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Coolermaster ATC-410 Aluminum Rackmount Server Case Review

Coolermaster ATC-410 Aluminum Rackmount Server Case Review - PCSTATS
Abstract: onsumer interest in aluminum computer cases has skyrocketed to heights never before seen, but as recent as last year aluminum cases were prohibitively expensive. The reasons why prices have fallen so steadily revolve around manufacturing volumes, competition between companies, and improvements in design.
 60% Rating:   
Filed under: Cases Published:  Author: 
External Mfg. Website: Coolermaster Jul 11 2002   Max Page  
Home > Reviews > Cases > Coolermaster ATC-410

Drive Bays and Inside the Case

After the case comes out of its box and you've had a moment to marvel at its appearance the true test comes when you set out to install components and actually build your new PC system. The Coolermaster ACS-410 may look great from the outside, but falls flat on the user friendly front with a utter lack of ease of use. Drives are difficult to install, the kind of screws you must use in certain locations are fairly critical, and moving the big case when loaded up with weighty parts is uncomfortable because of the sharp aluminum handles. In short, it's a bit of a disaster.


Removing the drive bays means undoing 4 small hex screws for each. Since there are no little handles to pull the drive bays free of the case once that's done, the side panel must also be taken off to push each bay out .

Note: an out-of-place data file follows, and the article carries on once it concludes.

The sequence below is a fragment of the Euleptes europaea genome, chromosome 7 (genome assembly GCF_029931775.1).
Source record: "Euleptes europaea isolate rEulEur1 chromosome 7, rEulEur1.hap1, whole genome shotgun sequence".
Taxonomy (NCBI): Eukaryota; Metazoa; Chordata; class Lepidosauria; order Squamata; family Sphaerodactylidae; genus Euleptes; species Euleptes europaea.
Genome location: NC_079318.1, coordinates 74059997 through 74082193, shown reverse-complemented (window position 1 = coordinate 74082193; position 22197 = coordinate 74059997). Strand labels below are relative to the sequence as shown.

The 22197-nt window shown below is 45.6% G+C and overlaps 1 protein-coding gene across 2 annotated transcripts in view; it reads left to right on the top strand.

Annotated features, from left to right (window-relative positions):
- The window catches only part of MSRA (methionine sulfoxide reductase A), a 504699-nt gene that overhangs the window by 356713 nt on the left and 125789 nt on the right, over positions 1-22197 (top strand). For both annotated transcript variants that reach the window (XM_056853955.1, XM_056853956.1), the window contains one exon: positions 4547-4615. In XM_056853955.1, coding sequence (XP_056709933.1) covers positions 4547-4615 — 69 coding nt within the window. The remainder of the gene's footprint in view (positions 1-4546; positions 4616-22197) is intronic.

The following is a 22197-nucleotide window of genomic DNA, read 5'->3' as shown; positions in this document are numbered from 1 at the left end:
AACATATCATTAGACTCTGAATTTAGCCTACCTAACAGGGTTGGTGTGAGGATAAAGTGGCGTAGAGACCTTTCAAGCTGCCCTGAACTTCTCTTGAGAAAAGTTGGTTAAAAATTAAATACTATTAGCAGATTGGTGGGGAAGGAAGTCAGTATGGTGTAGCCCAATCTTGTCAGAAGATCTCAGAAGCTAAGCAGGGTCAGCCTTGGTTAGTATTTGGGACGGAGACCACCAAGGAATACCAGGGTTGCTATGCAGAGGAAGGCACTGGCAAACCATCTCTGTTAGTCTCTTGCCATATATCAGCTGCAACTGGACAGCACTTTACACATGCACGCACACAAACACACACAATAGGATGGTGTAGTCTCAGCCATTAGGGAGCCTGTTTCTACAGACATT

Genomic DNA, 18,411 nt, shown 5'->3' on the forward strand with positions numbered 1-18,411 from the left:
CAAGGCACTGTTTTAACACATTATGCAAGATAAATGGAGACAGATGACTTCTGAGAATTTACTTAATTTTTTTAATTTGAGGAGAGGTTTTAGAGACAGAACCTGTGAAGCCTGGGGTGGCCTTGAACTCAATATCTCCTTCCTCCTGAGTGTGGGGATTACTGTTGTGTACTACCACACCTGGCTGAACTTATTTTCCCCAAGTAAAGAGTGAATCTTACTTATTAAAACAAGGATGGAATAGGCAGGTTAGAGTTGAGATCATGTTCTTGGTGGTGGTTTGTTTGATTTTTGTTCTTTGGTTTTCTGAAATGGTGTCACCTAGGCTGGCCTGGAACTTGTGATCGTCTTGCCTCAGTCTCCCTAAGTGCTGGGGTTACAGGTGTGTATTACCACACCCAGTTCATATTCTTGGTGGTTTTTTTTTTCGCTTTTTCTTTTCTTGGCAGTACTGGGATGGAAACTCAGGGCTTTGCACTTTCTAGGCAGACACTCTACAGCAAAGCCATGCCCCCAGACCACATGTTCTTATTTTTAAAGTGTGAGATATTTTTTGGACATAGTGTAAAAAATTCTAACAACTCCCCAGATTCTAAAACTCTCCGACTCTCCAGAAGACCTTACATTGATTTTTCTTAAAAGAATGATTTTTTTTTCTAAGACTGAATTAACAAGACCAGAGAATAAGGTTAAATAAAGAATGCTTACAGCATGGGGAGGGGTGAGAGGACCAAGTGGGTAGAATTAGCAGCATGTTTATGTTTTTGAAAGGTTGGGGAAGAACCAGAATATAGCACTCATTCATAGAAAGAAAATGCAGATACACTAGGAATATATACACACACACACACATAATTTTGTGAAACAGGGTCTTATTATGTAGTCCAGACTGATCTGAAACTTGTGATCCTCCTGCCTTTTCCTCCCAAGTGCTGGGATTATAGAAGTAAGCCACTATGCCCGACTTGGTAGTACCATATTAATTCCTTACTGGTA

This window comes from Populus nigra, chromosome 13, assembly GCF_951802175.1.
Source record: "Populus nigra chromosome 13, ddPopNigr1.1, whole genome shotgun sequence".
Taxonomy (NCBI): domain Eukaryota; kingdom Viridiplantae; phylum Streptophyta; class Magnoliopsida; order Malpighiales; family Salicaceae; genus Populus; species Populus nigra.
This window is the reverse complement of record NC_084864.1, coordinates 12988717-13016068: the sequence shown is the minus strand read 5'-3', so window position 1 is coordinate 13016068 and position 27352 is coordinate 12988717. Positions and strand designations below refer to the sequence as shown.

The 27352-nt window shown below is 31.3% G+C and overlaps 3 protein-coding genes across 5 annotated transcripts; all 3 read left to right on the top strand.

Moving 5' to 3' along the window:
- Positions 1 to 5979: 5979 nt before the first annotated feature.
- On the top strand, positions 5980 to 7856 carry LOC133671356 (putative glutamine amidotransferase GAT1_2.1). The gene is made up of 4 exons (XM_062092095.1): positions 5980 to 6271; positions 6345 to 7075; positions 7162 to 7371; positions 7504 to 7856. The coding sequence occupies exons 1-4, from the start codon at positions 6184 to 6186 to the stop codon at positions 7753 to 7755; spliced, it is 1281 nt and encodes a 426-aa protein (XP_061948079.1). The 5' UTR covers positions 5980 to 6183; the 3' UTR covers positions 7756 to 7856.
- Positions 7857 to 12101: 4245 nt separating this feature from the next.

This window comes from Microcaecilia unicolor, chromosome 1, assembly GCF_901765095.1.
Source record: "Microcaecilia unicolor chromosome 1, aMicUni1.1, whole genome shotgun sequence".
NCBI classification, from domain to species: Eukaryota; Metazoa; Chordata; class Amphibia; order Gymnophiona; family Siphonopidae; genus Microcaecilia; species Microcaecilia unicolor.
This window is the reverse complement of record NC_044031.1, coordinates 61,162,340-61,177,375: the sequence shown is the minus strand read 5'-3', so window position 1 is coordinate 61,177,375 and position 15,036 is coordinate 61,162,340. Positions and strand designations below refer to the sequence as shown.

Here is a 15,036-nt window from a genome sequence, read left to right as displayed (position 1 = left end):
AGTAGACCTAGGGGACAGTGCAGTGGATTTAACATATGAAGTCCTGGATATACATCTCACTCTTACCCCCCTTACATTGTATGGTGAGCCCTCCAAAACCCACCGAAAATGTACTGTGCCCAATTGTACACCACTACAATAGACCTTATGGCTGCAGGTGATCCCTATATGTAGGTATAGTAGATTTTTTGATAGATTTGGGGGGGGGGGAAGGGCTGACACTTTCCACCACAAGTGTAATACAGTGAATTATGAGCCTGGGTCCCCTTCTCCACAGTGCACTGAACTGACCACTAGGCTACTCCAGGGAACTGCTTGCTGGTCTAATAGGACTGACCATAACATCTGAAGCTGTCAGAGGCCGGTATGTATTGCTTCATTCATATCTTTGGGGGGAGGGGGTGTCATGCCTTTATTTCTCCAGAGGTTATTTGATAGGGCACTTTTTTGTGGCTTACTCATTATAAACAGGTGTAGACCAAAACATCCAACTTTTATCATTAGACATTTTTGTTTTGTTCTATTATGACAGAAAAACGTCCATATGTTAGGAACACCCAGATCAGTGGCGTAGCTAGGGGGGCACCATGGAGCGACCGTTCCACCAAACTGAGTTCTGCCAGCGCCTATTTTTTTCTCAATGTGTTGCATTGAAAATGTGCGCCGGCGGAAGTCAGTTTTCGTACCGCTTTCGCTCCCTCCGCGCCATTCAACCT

This is the optical drive bay. There are three 5.25" bays available for optical drives or other devices and each aluminum bay cover is held by two screws. A lack of horizontal supports mean the drives can slide around in the frame and easily be mounted off kilter.

The final kick in the balls is that you have to use low profile flat head screws to install a CDROM into this drive bay. The standard dome head or hex-head computer case screws will hit the sides of the ATC-410 case as you slide the drive bay back into position!!


With both drive bays open the Coolermaster ATC-410 case looks pretty open and inviting... it really isn't. Located in the center space are a pair of 80mm intake fans, the power button and power/HDD indicator LEDs.

The hard drive bays supports four 3.5" devices. The aluminum mesh is too thin and too soft so it bends just by the touch of fingers or errant screw driver. The metal could have been a little more robust here.

The satisfying power switch and status indicator LEDs at the front of the Coolermaster ATC-410 case.

The lock to shut the front aluminum door of this case. The thin aluminum mesh bends really easily so be very careful around it.

Two 80mm intake fans at the front of the Coolermaster ATC-410 case are loud. Add two 80mm exhaust fans at the back and a 120mm intake fan in front of the hard drives and this case gets really loud.

The power supply bay requires you to install this silly little steel flange on the power supply first, then slide the entire assembly into the case and affix it with four very small countersunk screws (make sure the bracket is oriented properly first!!) or the side panels will not close. Coolermaster couldn't have made the otherwise good looking ATC-410 more complicated if they tried. Arrgh.